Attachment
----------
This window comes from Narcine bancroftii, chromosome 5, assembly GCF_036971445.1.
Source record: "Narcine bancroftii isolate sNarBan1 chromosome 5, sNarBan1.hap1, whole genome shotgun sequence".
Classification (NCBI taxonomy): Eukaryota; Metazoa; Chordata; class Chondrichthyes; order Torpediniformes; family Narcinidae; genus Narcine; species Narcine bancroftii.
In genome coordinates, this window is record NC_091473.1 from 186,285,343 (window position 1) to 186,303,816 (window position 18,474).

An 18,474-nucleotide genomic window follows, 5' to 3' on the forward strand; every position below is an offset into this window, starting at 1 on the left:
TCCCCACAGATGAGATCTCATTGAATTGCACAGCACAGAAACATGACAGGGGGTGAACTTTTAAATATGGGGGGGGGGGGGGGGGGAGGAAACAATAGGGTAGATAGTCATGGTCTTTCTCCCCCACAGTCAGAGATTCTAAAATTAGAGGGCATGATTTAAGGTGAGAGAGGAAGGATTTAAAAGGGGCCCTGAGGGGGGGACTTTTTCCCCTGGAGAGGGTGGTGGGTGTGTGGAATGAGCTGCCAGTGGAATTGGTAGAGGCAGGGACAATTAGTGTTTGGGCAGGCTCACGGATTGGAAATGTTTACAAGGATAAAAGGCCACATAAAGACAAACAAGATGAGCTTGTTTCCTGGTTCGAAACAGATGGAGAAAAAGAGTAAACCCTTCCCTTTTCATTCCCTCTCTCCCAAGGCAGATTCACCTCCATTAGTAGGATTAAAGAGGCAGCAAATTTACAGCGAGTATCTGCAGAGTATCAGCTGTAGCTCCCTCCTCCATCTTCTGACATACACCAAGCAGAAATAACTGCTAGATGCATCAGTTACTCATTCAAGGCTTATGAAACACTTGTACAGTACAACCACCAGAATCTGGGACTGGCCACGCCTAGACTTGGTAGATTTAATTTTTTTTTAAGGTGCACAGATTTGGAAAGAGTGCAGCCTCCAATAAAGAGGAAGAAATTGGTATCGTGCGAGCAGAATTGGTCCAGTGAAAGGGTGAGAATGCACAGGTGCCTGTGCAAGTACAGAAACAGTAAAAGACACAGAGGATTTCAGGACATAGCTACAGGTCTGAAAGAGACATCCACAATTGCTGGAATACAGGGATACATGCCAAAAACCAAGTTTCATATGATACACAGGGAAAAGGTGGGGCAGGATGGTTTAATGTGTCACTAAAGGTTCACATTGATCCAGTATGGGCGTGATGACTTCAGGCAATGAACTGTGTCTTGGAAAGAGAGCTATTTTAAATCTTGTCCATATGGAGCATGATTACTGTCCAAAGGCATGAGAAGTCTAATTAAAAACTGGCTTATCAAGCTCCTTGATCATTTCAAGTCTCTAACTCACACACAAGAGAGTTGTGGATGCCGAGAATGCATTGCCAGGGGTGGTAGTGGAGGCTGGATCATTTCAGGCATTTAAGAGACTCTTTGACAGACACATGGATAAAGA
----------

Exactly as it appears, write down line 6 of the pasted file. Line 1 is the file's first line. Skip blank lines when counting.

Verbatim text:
TCCCCACAGATGAGATCTCATTGAATTGCACAGCACAGAAACATGACAGGGGGTGAACTTTTAAATATGGGGGGGGGGGGGGGGGGAGGAAACAATAGGGTAGATAGTCATGGTCTTTCTCCCCCACAGTCAGAGATTCTAAAATTAGAGGGCATGATTTAAGGTGAGAGAGGAAGGATTTAAAAGGGGCCCTGAGGGGGGGACTTTTTCCCCTGGAGAGGGTGGTGGGTGTGTGGAATGAGCTGCCAGTGGAATTGGTAGAGGCAGGGACAATTAGTGTTTGGGCAGGCTCACGGATTGGAAATGTTTACAAGGATAAAAGGCCACATAAAGACAAACAAGATGAGCTTGTTTCCTGGTTCGAAACAGATGGAGAAAAAGAGTAAACCCTTCCCTTTTCATTCCCTCTCTCCCAAGGCAGATTCACCTCCATTAGTAGGATTAAAGAGGCAGCAAATTTACAGCGAGTATCTGCAGAGTATCAGCTGTAGCTCCCTCCTCCATCTTCTGACATACACCAAGCAGAAATAACTGCTAGATGCATCAGTTACTCATTCAAGGCTTATGAAACACTTGTACAGTACAACCACCAGAATCTGGGACTGGCCACGCCTAGACTTGGTAGATTTAATTTTTTTTTAAGGTGCACAGATTTGGAAAGAGTGCAGCCTCCAATAAAGAGGAAGAAATTGGTATCGTGCGAGCAGAATTGGTCCAGTGAAAGGGTGAGAATGCACAGGTGCCTGTGCAAGTACAGAAACAGTAAAAGACACAGAGGATTTCAGGACATAGCTACAGGTCTGAAAGAGACATCCACAATTGCTGGAATACAGGGATACATGCCAAAAACCAAGTTTCATATGATACACAGGGAAAAGGTGGGGCAGGATGGTTTAATGTGTCACTAAAGGTTCACATTGATCCAGTATGGGCGTGATGACTTCAGGCAATGAACTGTGTCTTGGAAAGAGAGCTATTTTAAATCTTGTCCATATGGAGCATGATTACTGTCCAAAGGCATGAGAAGTCTAATTAAAAACTGGCTTATCAAGCTCCTTGATCATTTCAAGTCTCTAACTCACACACAAGAGAGTTGTGGATGCCGAGAATGCATTGCCAGGGGTGGTAGTGGAGGCTGGATCATTTCAGGCATTTAAGAGACTCTTTGACAGACACATGGATAAAGA